This is the first paper that I wrote for the SIS Bulletin and tells the story of how I developed my collection of drawing instruments up to that time. It also gives recommendations on how to go about collecting and how to care for ones collection.
A Collector’s Tale
Originally published in the Scientific Instrument Society Bulletin No. 83, December 2004
In the beginning
I have always collected things, quite why I do not know, but I do know that I have an inquisitive mind. From an early age I was interested in all things mechanical and, since mathematics and physics were my best subjects at school, it was entirely logical that I should follow the profession of mechanical engineer. Then, about thirty years ago, a doctor friend of mine showed me the collection of antique medical instruments that he and his father (also a GP) had assembled, and that set me thinking about collecting the tools of my profession.

Many years were to elapse, however, before a couple of events triggered the commencement of my collecting mathematical and related instruments. The first was the purchase of a copy of Michael Scott-Scott’s Shire Album “Drawing Instruments” (ref. 1), which I discovered by chance, soon followed by finding my late father-in-law’s drawing instruments. He had been an architect working for Kemp Town, and later Charringtons Breweries. Amongst his instruments were an ivory handled dotting pen and an early nineteenth century excise slide rule (Fig. 1), which he had rescued when Kemp Town Brewery closed.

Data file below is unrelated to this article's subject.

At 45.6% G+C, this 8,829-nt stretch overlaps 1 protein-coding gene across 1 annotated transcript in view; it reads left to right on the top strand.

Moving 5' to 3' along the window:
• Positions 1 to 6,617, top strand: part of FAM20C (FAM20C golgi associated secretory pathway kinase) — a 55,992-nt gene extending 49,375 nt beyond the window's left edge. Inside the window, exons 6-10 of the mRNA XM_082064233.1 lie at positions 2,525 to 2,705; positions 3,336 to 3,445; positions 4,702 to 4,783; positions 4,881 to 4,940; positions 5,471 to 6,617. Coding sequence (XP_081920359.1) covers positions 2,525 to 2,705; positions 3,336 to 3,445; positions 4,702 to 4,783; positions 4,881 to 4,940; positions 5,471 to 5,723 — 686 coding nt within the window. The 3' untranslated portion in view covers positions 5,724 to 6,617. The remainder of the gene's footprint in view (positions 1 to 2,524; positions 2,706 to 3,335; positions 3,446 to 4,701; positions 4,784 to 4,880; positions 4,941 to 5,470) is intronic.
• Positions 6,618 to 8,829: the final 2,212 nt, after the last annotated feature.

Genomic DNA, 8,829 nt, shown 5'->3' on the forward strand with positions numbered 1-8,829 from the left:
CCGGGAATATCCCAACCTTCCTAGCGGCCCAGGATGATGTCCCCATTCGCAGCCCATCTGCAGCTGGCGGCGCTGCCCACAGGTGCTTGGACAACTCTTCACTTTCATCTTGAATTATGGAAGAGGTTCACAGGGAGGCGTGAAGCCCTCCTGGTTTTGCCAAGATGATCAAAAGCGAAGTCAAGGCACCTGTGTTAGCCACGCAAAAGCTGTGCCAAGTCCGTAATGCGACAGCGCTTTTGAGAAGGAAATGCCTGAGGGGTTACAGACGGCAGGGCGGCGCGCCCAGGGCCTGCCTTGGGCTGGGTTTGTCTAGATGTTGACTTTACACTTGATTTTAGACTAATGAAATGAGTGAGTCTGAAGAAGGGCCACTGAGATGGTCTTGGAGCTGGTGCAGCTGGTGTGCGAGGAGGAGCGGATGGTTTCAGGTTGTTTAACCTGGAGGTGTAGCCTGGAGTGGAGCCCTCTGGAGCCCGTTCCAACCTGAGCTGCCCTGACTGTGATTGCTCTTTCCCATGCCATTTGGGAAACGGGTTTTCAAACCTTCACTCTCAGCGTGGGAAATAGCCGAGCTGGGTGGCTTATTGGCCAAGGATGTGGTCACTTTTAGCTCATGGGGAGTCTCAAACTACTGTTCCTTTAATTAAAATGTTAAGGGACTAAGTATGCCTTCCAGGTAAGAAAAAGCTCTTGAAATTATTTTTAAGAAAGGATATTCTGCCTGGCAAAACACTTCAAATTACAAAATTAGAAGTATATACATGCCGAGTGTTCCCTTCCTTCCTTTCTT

Fig. 1 Early 19th  century excise rule rescued from Kemp Town Brewery

It was a little while longer before, looking in an antiques shop in Boscombe, I purchased the first set (Fig. 2). It was not very special, just a cheap, students set “The Polytechnic Set No 23”. Who made it and who sold it are questions that still remain to be answered.

I struggled for a while after this, collecting odd instruments, which I found in various antique shops, before finding a nice, traditional pattern set by Harling in a Morocco case.
Developing the collection

It soon became clear that the antique shops of Dorset and East Devon, whilst providing some gems, as I shall mention later, would not provide the material I needed for a representative collection and I decided to try the antiques fairs at Exeter and Shepton Mallet. At the latter there were several dealers who regularly had instruments on their stalls and one in particular who usually had some quality items; I established a working relationship with that dealer and purchased items from him at virtually every fair, until ill health forced him to cease trading. Developing a working relationship with a good dealer is one of the essentials to building a good collection, particularly if you live in the sticks. The Stanley vernier protractor (Fig. 3) is just one of the many items I purchased from him.
Fig. 3 The Stanley Vernier Protractor

Fig. 4 Drawing set for Polytechnic students